I used the Mtn Hardware Typhon this winter as my back up, warmer glover to the Hydra.  Dave was using the Mtn Hardware Jalapeno when he got cold or wet enough.  I thought the Jalapeno easier to use and just as warm as my wool lined Typhon.  Typhon's liner comes out, the Jalapeno's doesn't.

From  Mtn Hardware I now use the Minus One, the Hydra, the Torsion and the Typhon depending on temps, use and need..  I'll likely start using the Jalapeno next winter. 

I like a thinner glove with leashless tools so I don't have to remove my gloves for any reason.  But get cold enough and the thicker gloves require me to pull the gloves off more than I want.  Removeable liners that stay on when you pull the shells work well there. Big gloves, the Typhon and Jalapeno for example, are like good double boots, a pain in the ass to climb in...but without them you (me anyway) wouldn't still be climbing.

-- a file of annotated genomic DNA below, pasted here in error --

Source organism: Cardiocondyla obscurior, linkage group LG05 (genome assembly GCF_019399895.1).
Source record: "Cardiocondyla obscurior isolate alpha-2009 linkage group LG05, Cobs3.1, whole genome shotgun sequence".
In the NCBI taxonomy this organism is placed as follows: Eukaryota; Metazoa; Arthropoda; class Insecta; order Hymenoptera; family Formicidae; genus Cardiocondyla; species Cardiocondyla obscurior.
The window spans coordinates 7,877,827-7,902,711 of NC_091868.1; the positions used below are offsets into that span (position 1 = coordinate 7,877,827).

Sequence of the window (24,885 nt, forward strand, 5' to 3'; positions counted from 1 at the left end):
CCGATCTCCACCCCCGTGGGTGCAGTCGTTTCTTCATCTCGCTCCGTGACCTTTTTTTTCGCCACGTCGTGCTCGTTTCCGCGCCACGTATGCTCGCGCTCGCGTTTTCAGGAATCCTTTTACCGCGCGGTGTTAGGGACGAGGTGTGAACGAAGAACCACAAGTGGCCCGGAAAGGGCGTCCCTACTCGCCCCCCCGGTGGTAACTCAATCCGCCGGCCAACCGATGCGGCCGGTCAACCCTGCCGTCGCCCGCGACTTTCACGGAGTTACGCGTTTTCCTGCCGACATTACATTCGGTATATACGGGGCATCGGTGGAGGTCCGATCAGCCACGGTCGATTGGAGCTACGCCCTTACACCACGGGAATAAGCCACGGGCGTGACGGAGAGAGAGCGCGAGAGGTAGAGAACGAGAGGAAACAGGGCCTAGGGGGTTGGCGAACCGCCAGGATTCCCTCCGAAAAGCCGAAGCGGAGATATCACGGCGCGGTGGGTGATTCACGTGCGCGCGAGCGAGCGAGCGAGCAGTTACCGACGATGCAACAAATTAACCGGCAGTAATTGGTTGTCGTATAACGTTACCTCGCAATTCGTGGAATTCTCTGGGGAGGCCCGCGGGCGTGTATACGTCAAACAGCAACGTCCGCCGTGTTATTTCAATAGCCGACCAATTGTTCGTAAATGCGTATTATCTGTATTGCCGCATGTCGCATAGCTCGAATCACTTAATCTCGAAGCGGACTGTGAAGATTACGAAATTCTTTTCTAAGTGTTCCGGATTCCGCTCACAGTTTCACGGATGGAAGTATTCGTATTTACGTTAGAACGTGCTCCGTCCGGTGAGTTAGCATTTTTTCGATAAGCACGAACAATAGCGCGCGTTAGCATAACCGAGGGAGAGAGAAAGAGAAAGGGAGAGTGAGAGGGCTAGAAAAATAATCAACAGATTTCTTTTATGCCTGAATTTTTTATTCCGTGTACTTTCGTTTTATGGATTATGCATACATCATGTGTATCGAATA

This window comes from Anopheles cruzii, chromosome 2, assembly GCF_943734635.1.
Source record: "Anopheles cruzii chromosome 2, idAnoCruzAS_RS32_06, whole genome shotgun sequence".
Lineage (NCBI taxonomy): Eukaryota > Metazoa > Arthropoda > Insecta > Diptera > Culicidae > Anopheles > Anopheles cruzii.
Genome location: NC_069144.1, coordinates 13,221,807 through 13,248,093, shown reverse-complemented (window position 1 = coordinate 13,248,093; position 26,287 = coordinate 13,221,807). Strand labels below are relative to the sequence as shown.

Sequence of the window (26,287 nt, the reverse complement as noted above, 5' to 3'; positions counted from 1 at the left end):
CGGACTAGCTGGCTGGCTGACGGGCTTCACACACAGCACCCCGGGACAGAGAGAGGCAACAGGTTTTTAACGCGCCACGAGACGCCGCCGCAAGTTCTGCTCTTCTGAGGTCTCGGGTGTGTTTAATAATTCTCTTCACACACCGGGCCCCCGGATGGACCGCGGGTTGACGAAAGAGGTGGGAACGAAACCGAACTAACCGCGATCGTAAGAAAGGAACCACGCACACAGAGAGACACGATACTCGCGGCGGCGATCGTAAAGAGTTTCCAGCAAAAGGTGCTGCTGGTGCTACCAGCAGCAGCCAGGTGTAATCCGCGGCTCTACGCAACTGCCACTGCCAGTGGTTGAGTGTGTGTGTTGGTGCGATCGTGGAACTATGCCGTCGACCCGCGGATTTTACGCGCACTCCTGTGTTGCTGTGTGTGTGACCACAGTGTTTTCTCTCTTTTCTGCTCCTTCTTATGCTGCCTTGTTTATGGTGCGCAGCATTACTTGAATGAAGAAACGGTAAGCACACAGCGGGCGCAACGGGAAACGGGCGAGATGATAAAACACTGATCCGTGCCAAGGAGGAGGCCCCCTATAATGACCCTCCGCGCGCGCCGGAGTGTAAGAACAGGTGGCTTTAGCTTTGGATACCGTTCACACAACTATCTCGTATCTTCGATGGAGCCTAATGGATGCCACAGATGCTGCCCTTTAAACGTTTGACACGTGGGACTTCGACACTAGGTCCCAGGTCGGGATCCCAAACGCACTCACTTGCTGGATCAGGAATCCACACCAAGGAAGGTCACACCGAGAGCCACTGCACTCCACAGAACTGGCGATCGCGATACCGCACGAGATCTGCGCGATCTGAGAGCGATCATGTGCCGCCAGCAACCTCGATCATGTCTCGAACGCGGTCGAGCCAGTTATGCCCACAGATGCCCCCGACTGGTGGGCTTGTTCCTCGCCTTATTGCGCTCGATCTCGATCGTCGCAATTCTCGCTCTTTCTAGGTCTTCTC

One of the things I found interesting this winter is the gloves I can generally climb with in Canada just weren't warm enough in the Alps this winter.  That was a surprise.  Thankfully I took some warmer gloves along but I wasn't happy climbing in them generally.  It took so getting use to the thicker and stiffer gloves on technical ground and with my (tight) Nomic or Ergo handles.   I used the Quarks with a more open grip some specifically for that reason.  While I didn't have cold hands on that trip it was PP planning all around on my part. 
Look around and try what you think will work for you.  When you find some that do, be smart and buy 2 pair.  Gloves are like climbing footware you'll want the RIGHT pair for every occasion